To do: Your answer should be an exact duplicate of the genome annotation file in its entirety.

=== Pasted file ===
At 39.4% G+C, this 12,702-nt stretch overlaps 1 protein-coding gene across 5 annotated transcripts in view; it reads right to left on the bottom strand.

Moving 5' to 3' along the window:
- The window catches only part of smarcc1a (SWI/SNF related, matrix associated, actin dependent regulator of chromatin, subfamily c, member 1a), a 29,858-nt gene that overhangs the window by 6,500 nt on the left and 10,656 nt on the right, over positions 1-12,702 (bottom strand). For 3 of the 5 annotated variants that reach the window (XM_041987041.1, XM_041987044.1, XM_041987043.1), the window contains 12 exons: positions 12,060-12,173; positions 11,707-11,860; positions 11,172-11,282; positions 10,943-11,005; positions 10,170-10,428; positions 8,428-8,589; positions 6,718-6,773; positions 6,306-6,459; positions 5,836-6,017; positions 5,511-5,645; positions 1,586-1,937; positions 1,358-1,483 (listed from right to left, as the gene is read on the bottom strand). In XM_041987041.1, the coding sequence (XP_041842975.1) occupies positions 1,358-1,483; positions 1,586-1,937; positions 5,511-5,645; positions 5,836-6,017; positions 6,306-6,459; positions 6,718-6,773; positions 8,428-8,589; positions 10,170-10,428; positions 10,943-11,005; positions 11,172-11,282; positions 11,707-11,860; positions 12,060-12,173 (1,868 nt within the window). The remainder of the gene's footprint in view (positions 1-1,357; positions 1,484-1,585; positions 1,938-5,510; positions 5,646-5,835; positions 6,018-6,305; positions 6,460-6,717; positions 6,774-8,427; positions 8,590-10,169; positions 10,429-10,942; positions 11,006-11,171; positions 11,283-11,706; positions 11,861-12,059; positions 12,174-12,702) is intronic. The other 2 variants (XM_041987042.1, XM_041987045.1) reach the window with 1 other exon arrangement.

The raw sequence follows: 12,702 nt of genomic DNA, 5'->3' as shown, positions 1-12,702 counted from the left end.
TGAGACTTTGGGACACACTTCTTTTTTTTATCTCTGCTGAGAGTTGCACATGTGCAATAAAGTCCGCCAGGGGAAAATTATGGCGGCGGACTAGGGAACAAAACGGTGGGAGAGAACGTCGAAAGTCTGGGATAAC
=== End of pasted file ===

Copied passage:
At 39.4% G+C, this 12,702-nt stretch overlaps 1 protein-coding gene across 5 annotated transcripts in view; it reads right to left on the bottom strand.

Moving 5' to 3' along the window:
- The window catches only part of smarcc1a (SWI/SNF related, matrix associated, actin dependent regulator of chromatin, subfamily c, member 1a), a 29,858-nt gene that overhangs the window by 6,500 nt on the left and 10,656 nt on the right, over positions 1-12,702 (bottom strand). For 3 of the 5 annotated variants that reach the window (XM_041987041.1, XM_041987044.1, XM_041987043.1), the window contains 12 exons: positions 12,060-12,173; positions 11,707-11,860; positions 11,172-11,282; positions 10,943-11,005; positions 10,170-10,428; positions 8,428-8,589; positions 6,718-6,773; positions 6,306-6,459; positions 5,836-6,017; positions 5,511-5,645; positions 1,586-1,937; positions 1,358-1,483 (listed from right to left, as the gene is read on the bottom strand). In XM_041987041.1, the coding sequence (XP_041842975.1) occupies positions 1,358-1,483; positions 1,586-1,937; positions 5,511-5,645; positions 5,836-6,017; positions 6,306-6,459; positions 6,718-6,773; positions 8,428-8,589; positions 10,170-10,428; positions 10,943-11,005; positions 11,172-11,282; positions 11,707-11,860; positions 12,060-12,173 (1,868 nt within the window). The remainder of the gene's footprint in view (positions 1-1,357; positions 1,484-1,585; positions 1,938-5,510; positions 5,646-5,835; positions 6,018-6,305; positions 6,460-6,717; positions 6,774-8,427; positions 8,590-10,169; positions 10,429-10,942; positions 11,006-11,171; positions 11,283-11,706; positions 11,861-12,059; positions 12,174-12,702) is intronic. The other 2 variants (XM_041987042.1, XM_041987045.1) reach the window with 1 other exon arrangement.

The raw sequence follows: 12,702 nt of genomic DNA, 5'->3' as shown, positions 1-12,702 counted from the left end.
TGAGACTTTGGGACACACTTCTTTTTTTTATCTCTGCTGAGAGTTGCACATGTGCAATAAAGTCCGCCAGGGGAAAATTATGGCGGCGGACTAGGGAACAAAACGGTGGGAGAGAACGTCGAAAGTCTGGGATAAC